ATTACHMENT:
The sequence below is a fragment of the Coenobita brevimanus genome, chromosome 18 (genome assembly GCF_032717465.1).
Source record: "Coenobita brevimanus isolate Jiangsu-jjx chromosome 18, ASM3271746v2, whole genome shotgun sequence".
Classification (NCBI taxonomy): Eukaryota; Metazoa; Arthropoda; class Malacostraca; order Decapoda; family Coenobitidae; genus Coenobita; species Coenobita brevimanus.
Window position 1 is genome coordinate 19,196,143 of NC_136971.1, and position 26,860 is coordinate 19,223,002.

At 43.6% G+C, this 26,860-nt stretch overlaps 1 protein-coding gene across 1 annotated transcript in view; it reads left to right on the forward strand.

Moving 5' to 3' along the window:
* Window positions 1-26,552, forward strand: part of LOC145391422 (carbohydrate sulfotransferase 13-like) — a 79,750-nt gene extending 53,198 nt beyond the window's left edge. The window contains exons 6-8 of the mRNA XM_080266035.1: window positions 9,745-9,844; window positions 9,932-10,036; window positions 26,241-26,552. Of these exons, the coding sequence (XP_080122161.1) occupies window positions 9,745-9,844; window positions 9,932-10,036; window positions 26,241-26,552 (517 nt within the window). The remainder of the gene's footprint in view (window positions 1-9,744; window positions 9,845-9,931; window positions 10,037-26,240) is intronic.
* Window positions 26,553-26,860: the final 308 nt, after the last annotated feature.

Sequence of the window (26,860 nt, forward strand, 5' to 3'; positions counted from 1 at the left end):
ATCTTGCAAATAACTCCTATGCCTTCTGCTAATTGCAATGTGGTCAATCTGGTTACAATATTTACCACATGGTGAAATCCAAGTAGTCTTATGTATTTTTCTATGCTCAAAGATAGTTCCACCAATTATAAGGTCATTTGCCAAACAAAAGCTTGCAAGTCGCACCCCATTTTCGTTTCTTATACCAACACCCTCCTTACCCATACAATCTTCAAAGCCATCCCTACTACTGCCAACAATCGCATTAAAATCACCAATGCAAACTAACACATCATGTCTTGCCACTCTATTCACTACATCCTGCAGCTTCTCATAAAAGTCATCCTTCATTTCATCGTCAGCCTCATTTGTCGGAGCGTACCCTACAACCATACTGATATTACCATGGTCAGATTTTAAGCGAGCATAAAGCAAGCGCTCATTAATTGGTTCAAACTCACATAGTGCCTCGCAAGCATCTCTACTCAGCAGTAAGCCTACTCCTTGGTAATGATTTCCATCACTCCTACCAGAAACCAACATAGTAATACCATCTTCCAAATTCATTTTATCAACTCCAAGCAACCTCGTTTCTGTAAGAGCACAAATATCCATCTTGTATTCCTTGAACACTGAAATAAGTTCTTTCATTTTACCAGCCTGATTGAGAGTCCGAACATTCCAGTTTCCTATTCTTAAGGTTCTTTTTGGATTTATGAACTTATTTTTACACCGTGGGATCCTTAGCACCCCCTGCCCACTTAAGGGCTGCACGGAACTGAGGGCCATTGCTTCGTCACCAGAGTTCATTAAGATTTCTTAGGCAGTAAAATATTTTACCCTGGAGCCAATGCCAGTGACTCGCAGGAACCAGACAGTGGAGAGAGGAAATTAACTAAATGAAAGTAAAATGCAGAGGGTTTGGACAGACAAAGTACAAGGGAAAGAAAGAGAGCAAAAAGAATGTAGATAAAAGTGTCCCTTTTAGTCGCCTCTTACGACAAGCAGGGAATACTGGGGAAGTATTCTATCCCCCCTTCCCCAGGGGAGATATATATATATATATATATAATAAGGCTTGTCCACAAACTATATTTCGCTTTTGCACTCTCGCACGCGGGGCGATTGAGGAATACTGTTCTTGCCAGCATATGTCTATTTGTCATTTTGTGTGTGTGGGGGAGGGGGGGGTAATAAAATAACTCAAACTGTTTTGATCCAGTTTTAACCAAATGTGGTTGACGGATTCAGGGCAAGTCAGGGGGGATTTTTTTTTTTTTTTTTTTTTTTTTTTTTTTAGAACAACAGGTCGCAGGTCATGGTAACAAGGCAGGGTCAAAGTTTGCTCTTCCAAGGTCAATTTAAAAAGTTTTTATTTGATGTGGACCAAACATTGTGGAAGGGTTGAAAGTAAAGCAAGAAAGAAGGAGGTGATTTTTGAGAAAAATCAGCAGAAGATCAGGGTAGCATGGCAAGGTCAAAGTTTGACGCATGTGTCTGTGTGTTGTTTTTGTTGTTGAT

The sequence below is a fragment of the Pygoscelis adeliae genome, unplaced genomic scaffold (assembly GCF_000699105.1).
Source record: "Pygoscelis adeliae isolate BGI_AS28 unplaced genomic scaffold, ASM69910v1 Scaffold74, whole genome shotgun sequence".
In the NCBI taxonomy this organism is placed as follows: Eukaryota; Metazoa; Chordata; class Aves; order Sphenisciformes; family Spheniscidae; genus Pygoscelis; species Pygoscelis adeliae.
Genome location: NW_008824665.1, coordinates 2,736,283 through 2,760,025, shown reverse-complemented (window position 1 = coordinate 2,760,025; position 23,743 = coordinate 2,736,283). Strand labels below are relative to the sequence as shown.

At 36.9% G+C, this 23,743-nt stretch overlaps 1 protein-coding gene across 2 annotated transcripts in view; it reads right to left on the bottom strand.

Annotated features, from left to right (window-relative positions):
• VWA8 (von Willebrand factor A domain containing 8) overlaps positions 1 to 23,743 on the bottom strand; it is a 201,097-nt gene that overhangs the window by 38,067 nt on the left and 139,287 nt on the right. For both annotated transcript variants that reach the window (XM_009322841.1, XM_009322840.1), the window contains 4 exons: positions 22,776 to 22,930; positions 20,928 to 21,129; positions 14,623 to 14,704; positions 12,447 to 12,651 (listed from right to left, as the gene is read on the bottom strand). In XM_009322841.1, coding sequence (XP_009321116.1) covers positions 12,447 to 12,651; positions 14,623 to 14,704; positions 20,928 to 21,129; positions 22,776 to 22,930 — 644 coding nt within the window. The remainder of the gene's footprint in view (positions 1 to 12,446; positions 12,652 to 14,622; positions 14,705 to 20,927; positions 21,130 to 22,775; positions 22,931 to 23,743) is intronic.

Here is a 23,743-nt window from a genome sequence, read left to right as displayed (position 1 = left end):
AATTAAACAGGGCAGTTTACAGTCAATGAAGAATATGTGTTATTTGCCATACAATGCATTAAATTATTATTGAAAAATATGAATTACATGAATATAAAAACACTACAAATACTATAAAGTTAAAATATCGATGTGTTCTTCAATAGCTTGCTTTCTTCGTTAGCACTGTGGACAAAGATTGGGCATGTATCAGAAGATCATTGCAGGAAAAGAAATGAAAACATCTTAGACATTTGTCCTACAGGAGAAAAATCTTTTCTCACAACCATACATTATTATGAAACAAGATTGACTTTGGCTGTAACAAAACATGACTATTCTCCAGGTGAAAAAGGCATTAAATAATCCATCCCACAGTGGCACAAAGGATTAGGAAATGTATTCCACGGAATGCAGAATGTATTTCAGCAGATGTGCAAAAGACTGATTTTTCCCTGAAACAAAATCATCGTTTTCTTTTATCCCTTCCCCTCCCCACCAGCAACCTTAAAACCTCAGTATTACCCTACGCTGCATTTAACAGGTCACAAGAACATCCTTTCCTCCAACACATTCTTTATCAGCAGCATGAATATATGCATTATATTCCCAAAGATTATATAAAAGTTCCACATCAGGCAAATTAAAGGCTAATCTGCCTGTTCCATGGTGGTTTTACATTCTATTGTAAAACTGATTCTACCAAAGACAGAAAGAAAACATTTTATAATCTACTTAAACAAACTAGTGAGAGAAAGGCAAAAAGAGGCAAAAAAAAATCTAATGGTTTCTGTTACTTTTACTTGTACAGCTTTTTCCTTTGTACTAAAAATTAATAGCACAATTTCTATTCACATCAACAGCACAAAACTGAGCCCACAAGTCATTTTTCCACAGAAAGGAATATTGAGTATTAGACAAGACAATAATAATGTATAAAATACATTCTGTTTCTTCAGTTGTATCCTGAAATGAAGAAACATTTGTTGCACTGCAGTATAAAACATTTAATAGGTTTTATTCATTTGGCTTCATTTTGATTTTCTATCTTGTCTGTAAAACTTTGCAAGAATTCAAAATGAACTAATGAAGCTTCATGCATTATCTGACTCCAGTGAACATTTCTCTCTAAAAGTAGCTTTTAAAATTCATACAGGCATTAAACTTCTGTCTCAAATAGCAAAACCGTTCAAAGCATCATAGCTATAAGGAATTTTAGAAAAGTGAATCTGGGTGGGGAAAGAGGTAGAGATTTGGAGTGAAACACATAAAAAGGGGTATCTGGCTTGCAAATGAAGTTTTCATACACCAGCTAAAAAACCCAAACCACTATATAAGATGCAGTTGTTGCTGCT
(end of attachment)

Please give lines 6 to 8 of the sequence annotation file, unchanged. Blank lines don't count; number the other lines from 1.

Moving 5' to 3' along the window:
* Window positions 1-26,552, forward strand: part of LOC145391422 (carbohydrate sulfotransferase 13-like) — a 79,750-nt gene extending 53,198 nt beyond the window's left edge. The window contains exons 6-8 of the mRNA XM_080266035.1: window positions 9,745-9,844; window positions 9,932-10,036; window positions 26,241-26,552. Of these exons, the coding sequence (XP_080122161.1) occupies window positions 9,745-9,844; window positions 9,932-10,036; window positions 26,241-26,552 (517 nt within the window). The remainder of the gene's footprint in view (window positions 1-9,744; window positions 9,845-9,931; window positions 10,037-26,240) is intronic.
* Window positions 26,553-26,860: the final 308 nt, after the last annotated feature.